Where the Buffalo Roam

Notes from a journey into the most famed national parks of the West—from the pungent geysers of Yellowstone to the majestic peak of Grand Teton.

Writer Wallace Stegner called the national parks “America’s best idea.” Composed of 59 protected areas in 29 states, the national parks are home to some of the most stunning natural beauty in the world, let alone North America. And for 10 days in July, 26 Flying Longhorns got an intimate view of three of the most celebrated parks—Yellowstone, the Badlands, and Grand Teton—plus less-trafficked gems like South Dakota’s Spearfish Canyon and the scenic Wyoming towns of Cody and Jackson.

One very lucky Alcalde assistant editor went along for the ride. Below, notes from a bucket-list-worthy adventure into the wild.

Day Two

Badlands National Park, Ben Reifel Visitor Center (Interior, S.D.)

We arrived at the Badlands visitor center just as a little boy was taking the oath to become a junior ranger. His chin barely reached the countertop of the ranger desk as he puffed out his chest and repeated, “I promise to explore, learn about, and protect special places like Badlands National Park.” The boy’s eyes brimmed with pride as the park ranger swearing him in—a jolly white-bearded man with ruddy cheeks and a pot belly under his khaki uniform—presented him with a badge and certificate. “Congratulations,” Ranger Santa said solemnly. “You must help us take care of this wild place.” Then they high-fived.

Day Four

En route to Mount Rushmore (Keystone, S.D.)

Today our tour director made the fatal error of accidentally referring to UT as “T.U.” while we were on the bus. A battle cry went up and all 26 Flying Longhorns thrust the Hook ’em Horns into the air. Our naturalist, Carolyn Emanuel, had wisely packed a CD of UT fight songs. “Texas Fight” blasted at full volume over the bus’ stereo as we brandished a burnt-orange flag and sang lustily. While the 14 University of California-Santa Barbara alumni traveling with us were visibly bewildered during this episode, before long they, too, were eagerly hooking ’em wherever we went.

Day Five

Tatanka: Story of the Bison (Deadwood, S.D.)

Tatanka is a Native American cultural center funded by actor Kevin Costner, who filmed the 1990 hit movie Dances with Wolves nearby. During our visit, a 94-year-old Sioux chief spoke with our group about his service in World War II, where he was wounded and watched friends die. Several of his children and grandchildren are also veterans, the chief told us in a soft but steady voice, and he said matter-of-factly that he plans to be buried in Arlington National Cemetery following a traditional Sioux ceremony.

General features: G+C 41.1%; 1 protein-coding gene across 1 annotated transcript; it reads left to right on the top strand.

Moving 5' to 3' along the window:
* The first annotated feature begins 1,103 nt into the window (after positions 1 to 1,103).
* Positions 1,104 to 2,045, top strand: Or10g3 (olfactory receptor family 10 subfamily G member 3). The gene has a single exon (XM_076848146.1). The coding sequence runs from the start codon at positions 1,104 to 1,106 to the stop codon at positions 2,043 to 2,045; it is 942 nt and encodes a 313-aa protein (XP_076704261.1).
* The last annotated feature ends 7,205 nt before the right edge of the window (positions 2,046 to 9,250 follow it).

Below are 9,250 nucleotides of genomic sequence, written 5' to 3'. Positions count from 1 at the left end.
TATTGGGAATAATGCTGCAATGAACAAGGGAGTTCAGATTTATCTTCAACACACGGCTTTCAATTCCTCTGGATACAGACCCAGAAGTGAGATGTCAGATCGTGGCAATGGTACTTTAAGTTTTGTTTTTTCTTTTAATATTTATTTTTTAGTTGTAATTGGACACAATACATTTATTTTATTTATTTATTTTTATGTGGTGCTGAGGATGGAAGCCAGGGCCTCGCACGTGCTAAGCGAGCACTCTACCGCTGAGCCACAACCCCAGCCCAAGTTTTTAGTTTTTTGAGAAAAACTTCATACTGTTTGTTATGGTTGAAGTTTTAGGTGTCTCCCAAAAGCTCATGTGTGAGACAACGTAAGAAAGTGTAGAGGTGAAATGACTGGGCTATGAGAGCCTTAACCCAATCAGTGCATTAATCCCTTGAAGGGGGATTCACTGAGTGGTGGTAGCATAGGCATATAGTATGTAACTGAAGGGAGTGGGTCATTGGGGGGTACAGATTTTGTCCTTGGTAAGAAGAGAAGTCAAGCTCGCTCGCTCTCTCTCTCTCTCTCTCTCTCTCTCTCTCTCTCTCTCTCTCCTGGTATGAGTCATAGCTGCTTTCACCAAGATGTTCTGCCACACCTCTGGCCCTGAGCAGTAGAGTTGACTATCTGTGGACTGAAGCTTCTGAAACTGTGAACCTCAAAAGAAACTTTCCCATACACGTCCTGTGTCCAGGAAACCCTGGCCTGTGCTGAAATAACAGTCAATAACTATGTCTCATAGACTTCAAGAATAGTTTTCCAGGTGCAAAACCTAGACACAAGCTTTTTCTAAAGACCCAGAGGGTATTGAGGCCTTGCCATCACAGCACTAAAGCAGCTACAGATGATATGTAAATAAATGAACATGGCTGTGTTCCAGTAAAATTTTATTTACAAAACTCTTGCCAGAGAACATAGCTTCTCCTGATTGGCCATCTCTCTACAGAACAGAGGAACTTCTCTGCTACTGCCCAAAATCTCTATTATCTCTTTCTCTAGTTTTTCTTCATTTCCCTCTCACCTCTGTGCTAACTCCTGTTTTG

When we were back on the bus driving to our next destination, everyone was unusually quiet. “What I can’t wrap my mind around,” said traveler Nancy Willerson, “is how he could risk his life serving the country that betrayed his people. That’s the definition of selflessness.”

Day Six

The Cody Inn (Cody, Wyo.)

In line for the breakfast buffet at the Cody Inn, a fellow hotel guest spotted my burnt-orange shirt. It turned out he, too, was a Texas Ex. Soon we were chatting about favorite spots on campus and the football team’s future.

This was only one of many chance UT meetings on the trip so far: we also met two Butler School of Music PhDs while hiking on a mountain in South Dakota. It turns out that no matter where you are, wearing burnt orange starts a lot of conversations.

Day Seven

Yellowstone National Park (Teton County, Wyo.)

Today we spotted no fewer than 51 buffalo, plus a smattering of elk, deer, coyote, eagles, and even a rattlesnake (observed from a comfortable distance, I’m happy to report). A debate arose over whether we ought to start a fresh buffalo count for tomorrow: “What if we see the same buffalo again?” one traveler pointed out to a chorus of laughs. Since Yellowstone covers an astounding 3,472 square miles, I doubt it will be a problem.

Watching the legendary Old Faithful geyser erupt in Yellowstone—as it has roughly every 91 minutes for centuries—was unforgettable. Rather than elbow through the noisy throngs of tourists watching the geyser from the usual spot, our naturalist recommended a short hike that yielded a peaceful view of the eruption from above.

Day Nine

The Snake River (Jackson, Wyo.)

Everyone bundled into rafts for a placid early morning float trip down the same river where former vice president Dick Cheney likes to fly fish. Sandra Bullock and Harrison Ford also have homes in Jackson, a ritzy but low-key vacation town.

Our sharp-eyed guide pointed out at least 15 American bald eagles perched in trees over the water. I was surprised to learn that juvenile bald eagles appear larger than adults because their feathers are fluffier, and that a type of duck called the merganser employs an adorable “daycare” system in which one mother duck babysits several broods of babies while the other mamas take a break to preen.

Though the scenery was riveting, the gentle rocking of the raft nearly lulled me to sleep. Tomorrow I fly back to Austin, and I think the whole trip may feel a bit like a dream.

Photos by Rose Cahalan.

 

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